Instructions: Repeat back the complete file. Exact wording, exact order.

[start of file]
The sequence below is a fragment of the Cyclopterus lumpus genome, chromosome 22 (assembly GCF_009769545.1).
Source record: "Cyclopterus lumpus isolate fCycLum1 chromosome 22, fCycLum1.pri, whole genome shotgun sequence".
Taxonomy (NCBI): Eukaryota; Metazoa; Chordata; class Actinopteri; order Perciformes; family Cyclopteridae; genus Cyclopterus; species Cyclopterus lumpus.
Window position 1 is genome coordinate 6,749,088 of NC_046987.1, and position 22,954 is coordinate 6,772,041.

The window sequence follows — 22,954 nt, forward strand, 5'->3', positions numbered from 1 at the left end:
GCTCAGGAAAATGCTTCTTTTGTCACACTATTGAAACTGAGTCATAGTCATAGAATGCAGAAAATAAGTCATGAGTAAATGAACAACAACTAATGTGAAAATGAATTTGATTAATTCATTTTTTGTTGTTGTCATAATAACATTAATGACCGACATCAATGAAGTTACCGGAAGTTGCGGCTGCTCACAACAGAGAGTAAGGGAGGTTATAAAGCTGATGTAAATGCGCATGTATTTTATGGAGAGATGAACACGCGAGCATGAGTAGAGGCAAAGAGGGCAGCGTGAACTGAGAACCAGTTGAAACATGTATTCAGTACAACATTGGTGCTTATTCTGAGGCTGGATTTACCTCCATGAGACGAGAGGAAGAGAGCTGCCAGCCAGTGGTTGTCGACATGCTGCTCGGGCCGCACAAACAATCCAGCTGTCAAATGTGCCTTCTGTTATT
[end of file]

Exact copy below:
The sequence below is a fragment of the Cyclopterus lumpus genome, chromosome 22 (assembly GCF_009769545.1).
Source record: "Cyclopterus lumpus isolate fCycLum1 chromosome 22, fCycLum1.pri, whole genome shotgun sequence".
Taxonomy (NCBI): Eukaryota; Metazoa; Chordata; class Actinopteri; order Perciformes; family Cyclopteridae; genus Cyclopterus; species Cyclopterus lumpus.
Window position 1 is genome coordinate 6,749,088 of NC_046987.1, and position 22,954 is coordinate 6,772,041.

The window sequence follows — 22,954 nt, forward strand, 5'->3', positions numbered from 1 at the left end:
GCTCAGGAAAATGCTTCTTTTGTCACACTATTGAAACTGAGTCATAGTCATAGAATGCAGAAAATAAGTCATGAGTAAATGAACAACAACTAATGTGAAAATGAATTTGATTAATTCATTTTTTGTTGTTGTCATAATAACATTAATGACCGACATCAATGAAGTTACCGGAAGTTGCGGCTGCTCACAACAGAGAGTAAGGGAGGTTATAAAGCTGATGTAAATGCGCATGTATTTTATGGAGAGATGAACACGCGAGCATGAGTAGAGGCAAAGAGGGCAGCGTGAACTGAGAACCAGTTGAAACATGTATTCAGTACAACATTGGTGCTTATTCTGAGGCTGGATTTACCTCCATGAGACGAGAGGAAGAGAGCTGCCAGCCAGTGGTTGTCGACATGCTGCTCGGGCCGCACAAACAATCCAGCTGTCAAATGTGCCTTCTGTTATT